Labour sees it as "a great opportunity in terms of architecture for IT reuse and shared systems", she says.
But Onwurah can't resist a dig at the outgoing administration. She claims Labour's stance contrasts with the Conservative party's view of Government as a Platform as an "ideological opportunity" to get government out of the way and increase the role of the market of public services.
She acknowledges there will be organisational and technical challenges. "You need an architecture that is not too centralising. But doesn't mean that every one of the 433 local authorities should be all building their own bespoke solutions. They clearly have shared requirements," Onwurah says.
Many of the plans under discussion rely on better mobile and broadband connectivity - so what is Labour's plan for that?
Onwurah complains the government has failed to come up with "any kind of long-term vision" and stifled competition by handling all broadband delivery contracts to one company: BT.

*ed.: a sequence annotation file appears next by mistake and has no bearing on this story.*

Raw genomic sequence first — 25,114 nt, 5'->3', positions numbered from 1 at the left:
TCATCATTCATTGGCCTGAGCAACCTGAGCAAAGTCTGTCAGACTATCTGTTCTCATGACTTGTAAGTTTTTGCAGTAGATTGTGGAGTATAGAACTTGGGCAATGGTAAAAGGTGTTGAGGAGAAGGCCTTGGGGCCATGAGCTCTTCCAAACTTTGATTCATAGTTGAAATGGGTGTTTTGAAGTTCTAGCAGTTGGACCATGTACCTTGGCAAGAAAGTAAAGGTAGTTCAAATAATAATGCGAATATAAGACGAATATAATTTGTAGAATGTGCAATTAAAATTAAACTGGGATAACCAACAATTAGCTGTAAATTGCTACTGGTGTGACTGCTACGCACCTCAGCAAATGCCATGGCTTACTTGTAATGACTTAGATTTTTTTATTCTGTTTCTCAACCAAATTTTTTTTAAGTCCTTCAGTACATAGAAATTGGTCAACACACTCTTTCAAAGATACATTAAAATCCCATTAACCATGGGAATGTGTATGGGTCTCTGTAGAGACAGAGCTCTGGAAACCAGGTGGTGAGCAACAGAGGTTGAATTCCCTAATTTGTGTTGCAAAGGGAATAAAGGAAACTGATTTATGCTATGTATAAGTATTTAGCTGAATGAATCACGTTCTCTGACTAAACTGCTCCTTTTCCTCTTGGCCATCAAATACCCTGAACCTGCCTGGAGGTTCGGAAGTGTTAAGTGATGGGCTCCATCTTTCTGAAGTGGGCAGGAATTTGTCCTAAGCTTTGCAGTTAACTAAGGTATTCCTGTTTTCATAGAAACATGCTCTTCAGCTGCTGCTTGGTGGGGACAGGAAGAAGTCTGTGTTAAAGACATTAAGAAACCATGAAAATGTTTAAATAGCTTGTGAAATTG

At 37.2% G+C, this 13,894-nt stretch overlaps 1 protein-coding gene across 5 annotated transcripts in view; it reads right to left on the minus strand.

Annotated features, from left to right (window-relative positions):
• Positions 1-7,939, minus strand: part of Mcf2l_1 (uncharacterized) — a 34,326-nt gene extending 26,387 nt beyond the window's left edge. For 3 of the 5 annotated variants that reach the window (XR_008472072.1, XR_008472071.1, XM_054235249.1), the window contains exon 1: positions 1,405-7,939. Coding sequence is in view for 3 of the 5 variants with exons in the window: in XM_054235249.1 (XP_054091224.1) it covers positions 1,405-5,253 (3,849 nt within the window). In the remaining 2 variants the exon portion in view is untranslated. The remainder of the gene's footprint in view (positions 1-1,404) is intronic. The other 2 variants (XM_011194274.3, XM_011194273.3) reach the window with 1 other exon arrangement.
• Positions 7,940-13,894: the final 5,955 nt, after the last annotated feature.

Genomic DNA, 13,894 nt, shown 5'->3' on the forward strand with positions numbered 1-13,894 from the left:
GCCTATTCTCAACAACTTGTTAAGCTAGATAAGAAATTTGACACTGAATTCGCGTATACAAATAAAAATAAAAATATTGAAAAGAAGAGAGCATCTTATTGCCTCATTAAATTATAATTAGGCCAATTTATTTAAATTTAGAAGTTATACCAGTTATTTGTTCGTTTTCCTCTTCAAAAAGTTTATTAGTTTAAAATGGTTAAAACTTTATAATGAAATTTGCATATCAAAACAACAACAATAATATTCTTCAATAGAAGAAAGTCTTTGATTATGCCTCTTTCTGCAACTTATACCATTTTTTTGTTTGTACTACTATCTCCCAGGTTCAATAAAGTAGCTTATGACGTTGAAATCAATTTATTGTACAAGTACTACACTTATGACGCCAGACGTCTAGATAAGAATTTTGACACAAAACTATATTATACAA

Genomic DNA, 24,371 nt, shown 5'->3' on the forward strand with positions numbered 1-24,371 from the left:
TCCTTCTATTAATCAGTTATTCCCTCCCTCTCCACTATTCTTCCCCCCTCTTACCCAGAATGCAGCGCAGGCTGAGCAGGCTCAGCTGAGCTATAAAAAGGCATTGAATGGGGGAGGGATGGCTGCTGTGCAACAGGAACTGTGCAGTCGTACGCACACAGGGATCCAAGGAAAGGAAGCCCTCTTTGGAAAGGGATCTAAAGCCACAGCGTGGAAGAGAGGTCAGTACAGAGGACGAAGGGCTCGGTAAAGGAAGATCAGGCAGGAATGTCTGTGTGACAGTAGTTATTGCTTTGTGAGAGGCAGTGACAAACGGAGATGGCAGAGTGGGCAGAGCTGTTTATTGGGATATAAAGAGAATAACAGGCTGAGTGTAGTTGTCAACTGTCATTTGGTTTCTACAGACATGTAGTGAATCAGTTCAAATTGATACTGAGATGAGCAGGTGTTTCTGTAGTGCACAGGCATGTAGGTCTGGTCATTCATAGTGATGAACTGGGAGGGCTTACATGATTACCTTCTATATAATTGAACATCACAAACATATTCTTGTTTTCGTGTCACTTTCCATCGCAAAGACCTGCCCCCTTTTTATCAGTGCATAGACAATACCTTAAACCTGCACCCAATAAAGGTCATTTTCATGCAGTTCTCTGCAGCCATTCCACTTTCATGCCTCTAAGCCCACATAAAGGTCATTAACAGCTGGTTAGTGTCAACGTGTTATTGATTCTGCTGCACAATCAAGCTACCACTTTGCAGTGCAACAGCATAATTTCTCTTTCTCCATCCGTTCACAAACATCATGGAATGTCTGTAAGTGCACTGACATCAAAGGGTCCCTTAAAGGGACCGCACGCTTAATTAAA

She says shadow culture, media and sport ministers Chris Bryant and Helen Goodman are currently examining whether and how to make universal service commitment to broadband a legal obligation.
Onwurah adds: "We have better high speed coverage since 2010, but we still have areas that haven't even got decent coverage. That's really impacting businesses. We need consistency so that people can rely on it.
"Just as you expect to be able to get a glass of water, you should be able to expect to get decent coverage."
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